With sustainability business as usual, BMW focuses on delivering captivating customer experiences. “BMW stands for sheer driving pleasure. That’s at the core of everything we offer. And we try to go beyond that to create emotions and build communities. I think that’s key for any brand,” Eddy Haesendonck says. He adds, “If you’ve a premium product, you also need to deliver experiences and emotions. We invest a lot in what we call the joy of the brand; everyone likes our sheer driving pleasure, but also wants to be part of the BMW community. So we devise community building activities that create emotions.”
Just like PwC, BMW’s a partner to Belgium’s national football teams the Red Devils and the Red Flames. “Again, it’s about building communities. Being part of the pride that people feel by being part of something so successful,” Eddy Haesendonck notes.
Already in the throes of business transformation, BMW saw the digitalisation of its business catapulted forward with COVID-19.
“One of our strengths is that we invest massively in new technologies. We all know we need to evolve. At BMW, we call this performing whilst transforming. Before COVID-19 hit, we were already busy with the full digitalisation of traditional processes. The pandemic accelerated many of our initiatives. We’d already created an app via which customers could book appointments for a service 24/7, drop their car off outside business hours and pick up a replacement vehicle. The same goes for the sales process, we’d developed a virtual showroom with a virtual sales advisor. We offer not only information on features and prices, but also tax advice. We go beyond the traditional services a car manufacturer would deliver,” Eddy Haesendonck states.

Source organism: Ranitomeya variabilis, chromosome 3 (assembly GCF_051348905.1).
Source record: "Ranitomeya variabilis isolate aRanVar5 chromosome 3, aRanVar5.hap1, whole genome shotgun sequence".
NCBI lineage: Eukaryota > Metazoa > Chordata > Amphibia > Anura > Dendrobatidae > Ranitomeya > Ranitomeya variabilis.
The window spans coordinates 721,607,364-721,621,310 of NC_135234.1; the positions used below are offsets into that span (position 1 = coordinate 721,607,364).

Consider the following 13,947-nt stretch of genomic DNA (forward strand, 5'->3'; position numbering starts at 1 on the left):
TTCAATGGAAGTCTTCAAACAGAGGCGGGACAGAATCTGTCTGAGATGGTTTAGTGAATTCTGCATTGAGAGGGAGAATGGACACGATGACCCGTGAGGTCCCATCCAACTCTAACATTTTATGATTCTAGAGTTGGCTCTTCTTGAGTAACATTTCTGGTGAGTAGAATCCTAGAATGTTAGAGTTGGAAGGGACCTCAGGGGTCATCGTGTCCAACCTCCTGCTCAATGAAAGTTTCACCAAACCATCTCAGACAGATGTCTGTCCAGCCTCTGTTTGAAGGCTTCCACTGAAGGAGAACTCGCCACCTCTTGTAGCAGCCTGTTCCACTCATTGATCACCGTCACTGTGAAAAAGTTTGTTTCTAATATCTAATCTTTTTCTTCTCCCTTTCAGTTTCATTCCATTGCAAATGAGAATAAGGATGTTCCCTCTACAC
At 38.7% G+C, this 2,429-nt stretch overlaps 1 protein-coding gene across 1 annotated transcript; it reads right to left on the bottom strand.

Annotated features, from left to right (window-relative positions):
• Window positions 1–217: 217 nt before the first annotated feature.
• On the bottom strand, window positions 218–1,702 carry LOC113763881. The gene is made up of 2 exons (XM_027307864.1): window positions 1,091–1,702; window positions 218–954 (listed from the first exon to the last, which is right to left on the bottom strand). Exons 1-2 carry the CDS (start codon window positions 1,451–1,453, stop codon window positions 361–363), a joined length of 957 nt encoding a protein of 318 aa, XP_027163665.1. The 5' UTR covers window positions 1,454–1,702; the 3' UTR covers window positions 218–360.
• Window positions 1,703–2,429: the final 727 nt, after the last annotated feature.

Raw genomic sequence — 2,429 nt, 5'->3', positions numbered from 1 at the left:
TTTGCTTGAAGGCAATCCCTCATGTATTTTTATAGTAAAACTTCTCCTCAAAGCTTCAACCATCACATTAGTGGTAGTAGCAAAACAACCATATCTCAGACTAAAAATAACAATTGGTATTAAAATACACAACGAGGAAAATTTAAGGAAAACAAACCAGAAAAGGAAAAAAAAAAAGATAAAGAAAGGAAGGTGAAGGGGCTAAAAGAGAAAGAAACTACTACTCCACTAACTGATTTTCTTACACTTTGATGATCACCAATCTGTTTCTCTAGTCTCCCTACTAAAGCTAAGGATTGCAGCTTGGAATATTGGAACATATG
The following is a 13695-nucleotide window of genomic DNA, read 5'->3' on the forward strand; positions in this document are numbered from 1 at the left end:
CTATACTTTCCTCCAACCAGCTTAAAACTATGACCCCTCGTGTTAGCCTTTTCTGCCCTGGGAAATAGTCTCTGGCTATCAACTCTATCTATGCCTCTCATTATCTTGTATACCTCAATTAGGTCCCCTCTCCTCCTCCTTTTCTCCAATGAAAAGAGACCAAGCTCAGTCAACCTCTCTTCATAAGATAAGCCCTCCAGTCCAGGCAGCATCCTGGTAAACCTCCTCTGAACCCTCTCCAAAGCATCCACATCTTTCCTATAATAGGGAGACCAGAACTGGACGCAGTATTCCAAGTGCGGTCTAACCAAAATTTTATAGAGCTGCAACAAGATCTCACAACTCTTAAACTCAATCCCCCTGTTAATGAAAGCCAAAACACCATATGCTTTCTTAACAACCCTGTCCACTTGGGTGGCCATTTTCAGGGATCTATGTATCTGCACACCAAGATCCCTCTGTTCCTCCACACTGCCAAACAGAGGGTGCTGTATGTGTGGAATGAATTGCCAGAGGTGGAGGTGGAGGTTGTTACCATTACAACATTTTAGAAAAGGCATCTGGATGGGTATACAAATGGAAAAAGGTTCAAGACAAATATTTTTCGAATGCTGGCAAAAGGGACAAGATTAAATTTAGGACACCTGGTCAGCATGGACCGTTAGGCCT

The drive and creativity of people at BMW comes from their being encouraged to stay fit and active, something that’s very important in times of COVID-19.
“With a challenge like this, it all depends on the cooperation between leadership and the team. Because when things get critical, it’s people and their commitment that make the difference. At BMW Belux, I’m the living example of mens sana in corpore sano. With the rest of the management team, we truly try to walk the talk. During the pandemic, we’ve been encouraging people to do sports daily, to help them stay fit. We stay connected with them, not just during video calls, but again by building communities, in the same way we do for customers. The morale of our associates has been impressive and fills me with confidence,” says Eddy Haesendonck. And it’s paid off. In a market that went down by 22%, BMW only saw a drop of 0.7%.
BMW’s long-term view is also mirrored in the way it interacts with suppliers, like PwC for its annual financial audit.
“We aim not only for sustainable products, but sustainable relationships too. I think that’s one of the strengths of BMW. We want to work with outside parties for the long term because that’s really beneficial. You get to know each other, you trust each other. Indeed, the feedback that I get from the team that collaborates with the PwC team on a daily basis is that there’s really a good and solid base of trust. And that’s important.”